"Dearest Heart, As I look out the window at the clouds with the sun trying to break through, I am thinking of how much you have meant to me the past two years. Do you remember that funny guy who asked you to go to a 20-30 ladies night just about two years ago? Well — you know that though he still may be funny — he’s changed since then. But you may not know — dear one — that he still gets the same thrill when you say you’ll go someplace with him – that he did when you said one time that he could take you for a ride in his car! And did you know that he still looks out the window toward wherever you are and sends you the best he has in love, admiration, respect, and “best of luck”? And when the wind blows and the rains fall and the sun shines through the clouds (as it is now) he still resolves, as he did then, that nothing so fine ever happened to him or anyone else as falling in love with Thee — my dearest heart."
From George Carlin to Sally Wade
The funny man was notorious for using profanities in his stand-up sets, but his adorable nickname for wife Sally is the closest he gets to any rude language while explaining the monumental size of his love for her.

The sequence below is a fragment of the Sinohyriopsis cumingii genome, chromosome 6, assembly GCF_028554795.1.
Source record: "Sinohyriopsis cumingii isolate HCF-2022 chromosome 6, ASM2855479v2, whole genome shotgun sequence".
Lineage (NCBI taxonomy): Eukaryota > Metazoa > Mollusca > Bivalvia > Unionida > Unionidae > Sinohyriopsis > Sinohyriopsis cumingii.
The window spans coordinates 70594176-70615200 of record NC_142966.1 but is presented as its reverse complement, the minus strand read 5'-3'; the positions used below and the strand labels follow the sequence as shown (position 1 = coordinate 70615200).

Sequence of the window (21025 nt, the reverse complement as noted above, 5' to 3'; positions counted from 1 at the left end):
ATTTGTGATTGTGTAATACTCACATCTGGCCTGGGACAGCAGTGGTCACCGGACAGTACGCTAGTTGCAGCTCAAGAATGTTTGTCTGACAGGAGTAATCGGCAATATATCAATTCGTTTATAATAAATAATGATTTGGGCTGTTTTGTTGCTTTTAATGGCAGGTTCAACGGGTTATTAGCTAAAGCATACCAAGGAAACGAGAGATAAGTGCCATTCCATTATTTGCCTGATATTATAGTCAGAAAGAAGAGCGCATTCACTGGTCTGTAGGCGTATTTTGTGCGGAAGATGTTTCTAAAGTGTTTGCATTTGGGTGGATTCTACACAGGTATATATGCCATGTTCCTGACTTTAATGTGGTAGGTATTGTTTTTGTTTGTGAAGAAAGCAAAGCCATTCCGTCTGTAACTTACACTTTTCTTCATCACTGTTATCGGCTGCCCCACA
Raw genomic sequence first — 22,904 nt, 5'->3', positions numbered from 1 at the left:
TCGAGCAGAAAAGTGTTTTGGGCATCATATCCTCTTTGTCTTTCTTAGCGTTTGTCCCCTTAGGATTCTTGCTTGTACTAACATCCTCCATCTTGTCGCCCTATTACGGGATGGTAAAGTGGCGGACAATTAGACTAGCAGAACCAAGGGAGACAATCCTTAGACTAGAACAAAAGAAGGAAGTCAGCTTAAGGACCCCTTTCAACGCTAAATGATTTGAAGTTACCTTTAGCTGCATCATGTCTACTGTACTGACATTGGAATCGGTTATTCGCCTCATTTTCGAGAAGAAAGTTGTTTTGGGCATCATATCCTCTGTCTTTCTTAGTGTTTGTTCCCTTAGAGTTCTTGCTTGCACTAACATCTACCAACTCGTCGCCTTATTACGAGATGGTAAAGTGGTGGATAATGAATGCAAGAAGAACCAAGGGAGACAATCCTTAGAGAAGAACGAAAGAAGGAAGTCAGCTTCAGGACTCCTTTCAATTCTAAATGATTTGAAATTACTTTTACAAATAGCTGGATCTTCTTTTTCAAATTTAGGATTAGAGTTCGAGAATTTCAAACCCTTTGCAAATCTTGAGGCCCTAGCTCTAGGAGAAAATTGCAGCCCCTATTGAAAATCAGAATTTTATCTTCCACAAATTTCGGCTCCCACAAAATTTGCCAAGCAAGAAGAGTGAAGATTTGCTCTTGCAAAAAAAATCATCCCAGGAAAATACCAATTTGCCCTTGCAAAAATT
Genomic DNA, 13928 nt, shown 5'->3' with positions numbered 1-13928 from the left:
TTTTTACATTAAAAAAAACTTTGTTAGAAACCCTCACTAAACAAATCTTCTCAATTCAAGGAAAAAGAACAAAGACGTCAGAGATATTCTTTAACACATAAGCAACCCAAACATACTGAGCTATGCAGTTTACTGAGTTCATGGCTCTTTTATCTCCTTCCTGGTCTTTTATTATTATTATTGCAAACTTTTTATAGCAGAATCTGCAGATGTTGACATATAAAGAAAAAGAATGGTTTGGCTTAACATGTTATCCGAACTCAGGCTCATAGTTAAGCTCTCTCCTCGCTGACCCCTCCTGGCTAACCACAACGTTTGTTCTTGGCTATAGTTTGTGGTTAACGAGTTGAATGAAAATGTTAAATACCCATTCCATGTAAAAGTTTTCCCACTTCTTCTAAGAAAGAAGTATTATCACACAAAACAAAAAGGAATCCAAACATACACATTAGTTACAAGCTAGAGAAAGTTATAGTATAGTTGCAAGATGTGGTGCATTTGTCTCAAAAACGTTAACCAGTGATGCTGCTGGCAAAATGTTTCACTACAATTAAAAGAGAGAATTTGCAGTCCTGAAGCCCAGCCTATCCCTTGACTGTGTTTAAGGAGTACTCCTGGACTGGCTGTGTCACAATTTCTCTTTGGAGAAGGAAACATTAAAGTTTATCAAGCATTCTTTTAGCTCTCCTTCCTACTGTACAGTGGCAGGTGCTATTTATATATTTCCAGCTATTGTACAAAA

"Sallyburger, If you took the number of sub-atomic particles in the universe and multiplied that number times itself that many times; and then added the total number of micro-seconds since the beginning of time, times itself; and then added 803 — you would still have only the tiniest fraction of a billion-billionth percent of the amount of love I have for you. Love, your candle partner, the romantic Mr. Carlin, your eternal flame."
From Ronald Reagan to Nancy Reagan
The former president and first lady were always the picture of marital bliss, but this letter marking their 20th wedding anniversary while Ronald was still in office as the Governor of California shows off how charming the "Great Communicator" was when it came to wooing his wife.